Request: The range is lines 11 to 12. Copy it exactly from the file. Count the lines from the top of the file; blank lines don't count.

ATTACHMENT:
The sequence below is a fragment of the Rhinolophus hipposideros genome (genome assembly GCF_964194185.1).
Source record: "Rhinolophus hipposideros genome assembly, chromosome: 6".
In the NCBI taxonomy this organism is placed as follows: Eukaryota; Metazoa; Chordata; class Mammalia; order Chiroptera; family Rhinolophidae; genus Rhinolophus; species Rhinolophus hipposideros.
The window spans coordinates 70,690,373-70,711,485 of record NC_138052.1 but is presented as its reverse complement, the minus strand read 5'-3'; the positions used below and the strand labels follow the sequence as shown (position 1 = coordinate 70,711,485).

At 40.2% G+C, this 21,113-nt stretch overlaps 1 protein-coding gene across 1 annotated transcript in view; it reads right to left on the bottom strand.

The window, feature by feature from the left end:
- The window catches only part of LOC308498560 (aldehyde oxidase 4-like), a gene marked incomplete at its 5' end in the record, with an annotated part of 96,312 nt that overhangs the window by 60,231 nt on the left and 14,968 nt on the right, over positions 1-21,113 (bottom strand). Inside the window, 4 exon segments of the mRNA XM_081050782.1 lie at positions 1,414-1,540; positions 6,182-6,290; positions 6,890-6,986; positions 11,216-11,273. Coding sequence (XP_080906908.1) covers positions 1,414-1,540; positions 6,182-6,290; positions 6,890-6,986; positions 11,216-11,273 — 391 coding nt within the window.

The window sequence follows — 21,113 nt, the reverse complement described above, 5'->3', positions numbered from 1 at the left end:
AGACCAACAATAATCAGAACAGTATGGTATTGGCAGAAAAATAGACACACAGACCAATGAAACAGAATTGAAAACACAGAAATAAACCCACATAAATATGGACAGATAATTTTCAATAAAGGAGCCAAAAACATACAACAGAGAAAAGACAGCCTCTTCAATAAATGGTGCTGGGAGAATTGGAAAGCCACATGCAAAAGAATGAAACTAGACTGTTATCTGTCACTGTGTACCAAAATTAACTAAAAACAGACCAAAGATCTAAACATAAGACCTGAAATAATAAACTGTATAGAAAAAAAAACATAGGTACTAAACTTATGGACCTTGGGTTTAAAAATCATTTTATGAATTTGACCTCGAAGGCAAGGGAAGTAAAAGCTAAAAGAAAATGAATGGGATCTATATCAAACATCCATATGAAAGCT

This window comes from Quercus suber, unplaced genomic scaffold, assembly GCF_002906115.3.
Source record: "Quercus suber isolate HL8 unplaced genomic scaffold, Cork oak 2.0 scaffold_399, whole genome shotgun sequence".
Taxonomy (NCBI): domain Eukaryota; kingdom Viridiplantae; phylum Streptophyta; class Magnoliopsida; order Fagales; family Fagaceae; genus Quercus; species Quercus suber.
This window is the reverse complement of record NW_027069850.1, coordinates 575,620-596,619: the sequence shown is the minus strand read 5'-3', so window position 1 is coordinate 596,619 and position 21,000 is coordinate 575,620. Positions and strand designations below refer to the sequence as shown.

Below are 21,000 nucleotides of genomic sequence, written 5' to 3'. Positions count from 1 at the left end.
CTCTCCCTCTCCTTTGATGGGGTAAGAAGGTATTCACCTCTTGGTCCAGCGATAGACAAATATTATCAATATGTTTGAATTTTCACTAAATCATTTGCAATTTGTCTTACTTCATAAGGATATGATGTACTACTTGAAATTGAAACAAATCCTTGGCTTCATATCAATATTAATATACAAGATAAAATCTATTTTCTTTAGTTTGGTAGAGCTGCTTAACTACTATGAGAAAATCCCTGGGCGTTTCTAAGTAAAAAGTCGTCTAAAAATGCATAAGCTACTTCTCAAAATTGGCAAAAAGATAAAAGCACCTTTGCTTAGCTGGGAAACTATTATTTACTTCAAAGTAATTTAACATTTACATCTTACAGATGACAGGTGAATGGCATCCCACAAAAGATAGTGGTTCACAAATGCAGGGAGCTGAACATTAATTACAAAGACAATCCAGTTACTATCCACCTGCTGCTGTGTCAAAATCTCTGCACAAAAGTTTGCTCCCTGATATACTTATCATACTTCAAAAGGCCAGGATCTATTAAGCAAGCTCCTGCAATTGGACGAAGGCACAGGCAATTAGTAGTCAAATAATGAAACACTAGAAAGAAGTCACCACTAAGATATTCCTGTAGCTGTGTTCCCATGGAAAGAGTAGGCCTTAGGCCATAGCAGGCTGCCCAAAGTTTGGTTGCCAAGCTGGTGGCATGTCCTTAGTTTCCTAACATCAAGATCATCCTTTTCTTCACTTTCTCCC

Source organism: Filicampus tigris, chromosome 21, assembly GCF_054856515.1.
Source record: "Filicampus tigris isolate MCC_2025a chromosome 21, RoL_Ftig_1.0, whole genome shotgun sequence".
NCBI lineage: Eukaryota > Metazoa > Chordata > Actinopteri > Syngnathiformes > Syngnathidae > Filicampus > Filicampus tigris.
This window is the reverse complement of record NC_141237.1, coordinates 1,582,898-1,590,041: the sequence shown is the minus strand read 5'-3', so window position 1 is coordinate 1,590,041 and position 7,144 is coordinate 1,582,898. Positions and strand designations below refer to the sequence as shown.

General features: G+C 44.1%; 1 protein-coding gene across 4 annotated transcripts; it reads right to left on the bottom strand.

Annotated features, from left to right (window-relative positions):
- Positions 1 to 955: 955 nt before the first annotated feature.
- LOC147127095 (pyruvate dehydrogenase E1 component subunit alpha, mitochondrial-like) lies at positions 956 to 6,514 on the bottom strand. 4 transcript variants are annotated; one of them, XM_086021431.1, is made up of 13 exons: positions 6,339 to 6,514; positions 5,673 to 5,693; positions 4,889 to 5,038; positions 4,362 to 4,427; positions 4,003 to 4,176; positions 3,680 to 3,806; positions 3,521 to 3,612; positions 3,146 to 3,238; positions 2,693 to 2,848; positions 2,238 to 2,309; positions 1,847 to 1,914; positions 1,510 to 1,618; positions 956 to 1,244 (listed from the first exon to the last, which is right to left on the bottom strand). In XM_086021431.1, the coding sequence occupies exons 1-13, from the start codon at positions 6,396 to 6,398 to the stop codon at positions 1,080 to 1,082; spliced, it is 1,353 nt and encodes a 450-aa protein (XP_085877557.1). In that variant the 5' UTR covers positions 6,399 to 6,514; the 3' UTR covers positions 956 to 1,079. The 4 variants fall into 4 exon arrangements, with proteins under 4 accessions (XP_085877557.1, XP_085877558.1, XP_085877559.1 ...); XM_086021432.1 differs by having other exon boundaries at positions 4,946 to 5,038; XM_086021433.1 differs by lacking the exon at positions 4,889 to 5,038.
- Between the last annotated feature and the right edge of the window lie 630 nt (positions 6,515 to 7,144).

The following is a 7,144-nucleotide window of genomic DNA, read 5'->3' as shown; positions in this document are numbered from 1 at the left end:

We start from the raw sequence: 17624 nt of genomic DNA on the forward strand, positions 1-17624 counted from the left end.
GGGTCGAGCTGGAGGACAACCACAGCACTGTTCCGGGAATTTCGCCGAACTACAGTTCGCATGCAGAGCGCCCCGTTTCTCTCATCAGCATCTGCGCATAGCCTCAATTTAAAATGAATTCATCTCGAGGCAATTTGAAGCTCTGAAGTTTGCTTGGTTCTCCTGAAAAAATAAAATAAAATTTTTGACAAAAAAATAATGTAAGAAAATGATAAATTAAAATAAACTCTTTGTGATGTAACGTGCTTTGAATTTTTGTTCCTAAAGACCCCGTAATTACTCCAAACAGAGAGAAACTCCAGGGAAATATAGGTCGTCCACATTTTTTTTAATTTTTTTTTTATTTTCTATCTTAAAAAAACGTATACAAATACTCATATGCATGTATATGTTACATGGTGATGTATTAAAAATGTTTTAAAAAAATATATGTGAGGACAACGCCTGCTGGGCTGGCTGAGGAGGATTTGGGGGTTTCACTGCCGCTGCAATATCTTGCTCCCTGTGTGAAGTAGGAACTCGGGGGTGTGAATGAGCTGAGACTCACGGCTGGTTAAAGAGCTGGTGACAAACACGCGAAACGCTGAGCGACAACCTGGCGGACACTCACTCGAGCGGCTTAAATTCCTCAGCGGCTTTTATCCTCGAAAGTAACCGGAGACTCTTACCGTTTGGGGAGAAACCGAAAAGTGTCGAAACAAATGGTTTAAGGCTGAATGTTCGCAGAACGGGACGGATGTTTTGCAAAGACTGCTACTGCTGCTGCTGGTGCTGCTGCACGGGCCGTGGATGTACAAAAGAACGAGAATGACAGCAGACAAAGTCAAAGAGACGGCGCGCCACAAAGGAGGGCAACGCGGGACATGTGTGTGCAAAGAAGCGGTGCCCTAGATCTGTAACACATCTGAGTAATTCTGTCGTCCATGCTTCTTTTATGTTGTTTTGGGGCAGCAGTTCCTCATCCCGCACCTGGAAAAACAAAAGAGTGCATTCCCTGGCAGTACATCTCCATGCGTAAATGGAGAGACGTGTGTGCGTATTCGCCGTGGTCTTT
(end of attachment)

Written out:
Source record: "Quercus suber isolate HL8 unplaced genomic scaffold, Cork oak 2.0 scaffold_399, whole genome shotgun sequence".
Taxonomy (NCBI): domain Eukaryota; kingdom Viridiplantae; phylum Streptophyta; class Magnoliopsida; order Fagales; family Fagaceae; genus Quercus; species Quercus suber.